Universal Habits That Are An Automatic Relationship Killer

It is a universally known fact that relationships take time and effort. Healthy relationships are formed over years under mutual love, care, respect, and intentional work put in by the partners. While it is hard work to form and maintain a relationship, breaking one up is quite easy. Small, seemingly trivial mistakes created due to some very common habits can accumulate over time leading to a massive explosion destroying your relationship. Chances are that you have seen at least some of these universal habits around you.

Whether you are already in a relationship or looking to be in one in the future, it doesn't hurt to know the most commonly seen behavioral traits and patterns that can negatively impact your current or future relationship. We sat down with licensed clinical psychologists Dr. Cynthia King, Psy.D., Founder of FemFwd and Annia Raja, Ph.D., to note down the universal habits that can automatically kill your relationship. Dive in to learn more.

Repeating unhealthy patterns

Not learning from past mistakes can be a pitfall in various aspects of one's life, including relationships. Unhealthy patterns like denial or projecting can have drastic impacts on your relationship. "These are all unhealthy relationship strategies. They set toxic cycles in motion as opposed to setting effective relational patterns in motion," explained Dr. King. "All of these strategies are defense mechanisms. It's hard to connect with our partners if we've built a fortress around our psyche."

According to Raja, projecting can be a destructive habit in a relationship as it often involves criticizing your partner for something that you are actually feeling or struggling with yourself. In this case, instead of dealing with your feelings and owning them as your own, you end up criticizing your partner for something that's not really their fault. "Maybe you're feeling self-conscious about your appearance, so you make a comment about your partner's outfit or makeup, even though they look totally fine," she narrated a potential scenario. She told us that denial also can be damaging in a romantic relationship as it prevents you from acknowledging and addressing important issues that arise. "If your partner brings up a concern or issue in the relationship, and you deny that it's a problem or refuse to take responsibility for your part in it, it can create distance and erode trust between you, and cause ongoing conflict in the relationship," Raja elaborated.

Failing to hold yourself accountable for your actions

According to Dr. King, holding yourself responsible for your actions is a habit that you need to cultivate for a healthy, happy relationship. "A hard truth of being in a relationship is that we have to have a vested interest in keeping ourselves well because we impact our partner", she explained to us. "Holding ourselves accountable is one of the most important ways to stay well. It also shows that we are reliable and mature, which builds trust in the relationship."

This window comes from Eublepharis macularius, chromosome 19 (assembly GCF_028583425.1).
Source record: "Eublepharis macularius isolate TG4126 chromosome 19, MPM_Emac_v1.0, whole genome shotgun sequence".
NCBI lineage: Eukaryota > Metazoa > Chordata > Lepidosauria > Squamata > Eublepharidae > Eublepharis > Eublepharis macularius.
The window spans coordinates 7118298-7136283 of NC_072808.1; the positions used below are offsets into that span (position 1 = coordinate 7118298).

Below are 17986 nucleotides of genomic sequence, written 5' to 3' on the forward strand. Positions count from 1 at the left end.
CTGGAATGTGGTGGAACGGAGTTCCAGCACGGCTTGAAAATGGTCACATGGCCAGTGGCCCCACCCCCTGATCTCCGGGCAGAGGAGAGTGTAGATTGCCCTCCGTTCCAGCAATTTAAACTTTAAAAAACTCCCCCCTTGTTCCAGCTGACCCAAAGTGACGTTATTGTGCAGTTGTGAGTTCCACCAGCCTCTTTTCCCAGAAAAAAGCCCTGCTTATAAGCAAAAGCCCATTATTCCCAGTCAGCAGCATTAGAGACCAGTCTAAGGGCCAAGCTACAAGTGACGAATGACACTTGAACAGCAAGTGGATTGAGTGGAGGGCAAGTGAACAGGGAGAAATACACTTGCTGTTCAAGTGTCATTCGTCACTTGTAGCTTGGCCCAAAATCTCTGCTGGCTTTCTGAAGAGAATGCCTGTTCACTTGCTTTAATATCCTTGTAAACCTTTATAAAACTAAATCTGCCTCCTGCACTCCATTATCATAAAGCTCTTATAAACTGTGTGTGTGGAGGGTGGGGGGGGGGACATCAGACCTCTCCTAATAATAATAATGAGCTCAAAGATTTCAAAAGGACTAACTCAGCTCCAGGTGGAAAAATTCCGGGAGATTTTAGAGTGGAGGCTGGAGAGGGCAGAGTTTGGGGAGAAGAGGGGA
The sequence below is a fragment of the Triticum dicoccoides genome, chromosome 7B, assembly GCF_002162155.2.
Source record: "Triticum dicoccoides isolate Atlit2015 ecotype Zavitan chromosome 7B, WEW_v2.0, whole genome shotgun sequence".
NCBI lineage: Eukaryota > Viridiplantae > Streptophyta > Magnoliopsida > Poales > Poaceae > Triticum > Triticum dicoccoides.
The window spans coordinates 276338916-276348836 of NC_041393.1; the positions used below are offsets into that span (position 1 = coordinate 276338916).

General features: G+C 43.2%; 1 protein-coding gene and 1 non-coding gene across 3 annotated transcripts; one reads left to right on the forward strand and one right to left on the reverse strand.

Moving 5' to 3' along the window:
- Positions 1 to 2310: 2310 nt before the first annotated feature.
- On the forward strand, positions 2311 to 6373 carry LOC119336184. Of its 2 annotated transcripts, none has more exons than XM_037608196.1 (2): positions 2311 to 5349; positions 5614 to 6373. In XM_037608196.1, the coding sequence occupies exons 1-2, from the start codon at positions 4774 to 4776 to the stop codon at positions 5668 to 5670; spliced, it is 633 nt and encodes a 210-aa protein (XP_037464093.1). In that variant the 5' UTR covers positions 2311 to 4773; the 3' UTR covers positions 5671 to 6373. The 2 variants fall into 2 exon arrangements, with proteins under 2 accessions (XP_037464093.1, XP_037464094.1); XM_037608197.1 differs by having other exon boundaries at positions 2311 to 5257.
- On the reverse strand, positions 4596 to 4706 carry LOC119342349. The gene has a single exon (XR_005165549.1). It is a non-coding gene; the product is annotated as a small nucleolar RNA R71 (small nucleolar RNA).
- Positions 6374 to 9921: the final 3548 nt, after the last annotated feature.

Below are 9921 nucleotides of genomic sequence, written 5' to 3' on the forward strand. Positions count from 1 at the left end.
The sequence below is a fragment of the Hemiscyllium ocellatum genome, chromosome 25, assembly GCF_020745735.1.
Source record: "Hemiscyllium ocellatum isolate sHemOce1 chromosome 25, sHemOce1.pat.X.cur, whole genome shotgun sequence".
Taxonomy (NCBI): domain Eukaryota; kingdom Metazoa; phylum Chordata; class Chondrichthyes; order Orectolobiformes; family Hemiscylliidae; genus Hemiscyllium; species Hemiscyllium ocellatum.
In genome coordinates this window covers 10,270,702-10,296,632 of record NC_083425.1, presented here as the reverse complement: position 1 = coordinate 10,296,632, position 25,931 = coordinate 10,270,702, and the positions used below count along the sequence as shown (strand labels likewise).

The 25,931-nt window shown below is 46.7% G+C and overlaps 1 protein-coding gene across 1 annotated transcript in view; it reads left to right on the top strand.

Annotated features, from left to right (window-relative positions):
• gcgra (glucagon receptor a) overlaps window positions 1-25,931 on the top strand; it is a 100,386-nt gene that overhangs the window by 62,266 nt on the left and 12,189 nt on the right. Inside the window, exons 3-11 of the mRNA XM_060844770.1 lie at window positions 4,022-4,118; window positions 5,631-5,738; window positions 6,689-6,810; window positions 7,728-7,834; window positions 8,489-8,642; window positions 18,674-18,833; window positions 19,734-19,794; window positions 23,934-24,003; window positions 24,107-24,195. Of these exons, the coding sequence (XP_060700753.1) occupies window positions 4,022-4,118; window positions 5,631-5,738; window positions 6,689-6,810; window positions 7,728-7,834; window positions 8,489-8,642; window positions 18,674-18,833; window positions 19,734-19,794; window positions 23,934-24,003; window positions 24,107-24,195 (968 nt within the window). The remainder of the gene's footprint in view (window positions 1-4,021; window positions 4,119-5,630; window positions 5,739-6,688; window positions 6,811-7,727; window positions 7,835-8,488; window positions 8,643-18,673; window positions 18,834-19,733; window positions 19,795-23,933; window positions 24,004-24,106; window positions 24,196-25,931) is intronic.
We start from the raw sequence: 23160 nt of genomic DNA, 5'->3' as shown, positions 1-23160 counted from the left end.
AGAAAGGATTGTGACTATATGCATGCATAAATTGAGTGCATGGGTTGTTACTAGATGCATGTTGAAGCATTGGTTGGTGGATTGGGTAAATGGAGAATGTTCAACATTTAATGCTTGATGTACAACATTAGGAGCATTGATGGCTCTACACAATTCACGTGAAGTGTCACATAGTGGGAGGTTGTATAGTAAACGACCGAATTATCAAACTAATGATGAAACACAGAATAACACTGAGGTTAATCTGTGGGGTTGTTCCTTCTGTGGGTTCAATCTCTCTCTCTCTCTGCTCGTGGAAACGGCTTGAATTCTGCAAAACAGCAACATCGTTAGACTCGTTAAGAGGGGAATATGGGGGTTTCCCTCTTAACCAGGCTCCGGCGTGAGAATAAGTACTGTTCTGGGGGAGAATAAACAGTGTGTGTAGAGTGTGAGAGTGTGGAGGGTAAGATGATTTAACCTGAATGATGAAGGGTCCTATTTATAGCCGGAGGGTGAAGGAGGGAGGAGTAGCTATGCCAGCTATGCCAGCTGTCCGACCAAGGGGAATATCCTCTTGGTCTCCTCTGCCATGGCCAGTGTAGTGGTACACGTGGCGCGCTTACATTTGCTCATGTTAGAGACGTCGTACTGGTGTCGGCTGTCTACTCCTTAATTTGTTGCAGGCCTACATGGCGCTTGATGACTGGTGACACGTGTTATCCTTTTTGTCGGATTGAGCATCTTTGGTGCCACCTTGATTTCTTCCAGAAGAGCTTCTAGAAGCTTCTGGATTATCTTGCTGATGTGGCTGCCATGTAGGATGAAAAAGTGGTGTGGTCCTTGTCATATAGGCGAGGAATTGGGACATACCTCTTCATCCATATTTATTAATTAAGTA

When it comes to being accountable in your relationship, it's crucial to do more than just say that you're sorry. If you've made a mistake, you need to show your partner that you're committed to making things right by taking concrete steps to address the issue and doing your best to prevent it from happening again. "If you've been ignoring your partner's emotional needs, you might need to commit to being more attentive and checking in with them regularly," Raja provided us with an example.

It is also very important to avoid the temptation to minimize or justify your behavior. While it can be tough to admit when you're wrong, it's important, to be honest with yourself and your partner about what happened. "This can help you rebuild trust and create a stronger foundation for your relationship moving forward," Raja said.

Inability to see your partner's perspective

People like to feel heard, valued, and understood. Everybody wants a partner who understands them. It's ineffective and a relationship pitfall to stay so focused on your thoughts and opinions that you lose your capacity to be curious about your partner's point of view. "Seeing another person's perspective doesn't even mean you have to agree," explained Dr. King. "It just means that you are providing the felt experience of being seen." Giving space and thought to your partner's perspective of things means that you value them and their lived experiences.

A little empathy can go a long way. By practicing empathy and putting yourself in your partner's shoes, you can gain a deeper understanding of their needs and feelings. Eventually, this leads to a stronger, more compassionate bond between the partners. "By being curious about your partner's perspectives and thoughts, you gain access to their inner world," Raja shared.

Forming unhealthy comparisons

Even though it is human nature to assume that the grass is always greener on the other side when it comes to relationships, this mindset can set you up for failure. This is because comparisons stem from the preconceived notion that other peoples' relationships are better than yours. With this prejudice, you are only going to focus on the negative side of your partner and the positive side of others. The truth is that you will never know the ins and outs of other people's relationships as much as you know yours. This is not fair to either your partner or yourself. "It's important to stay focused on what you do have and not the fantasy you wish you have," Dr. King explained to us.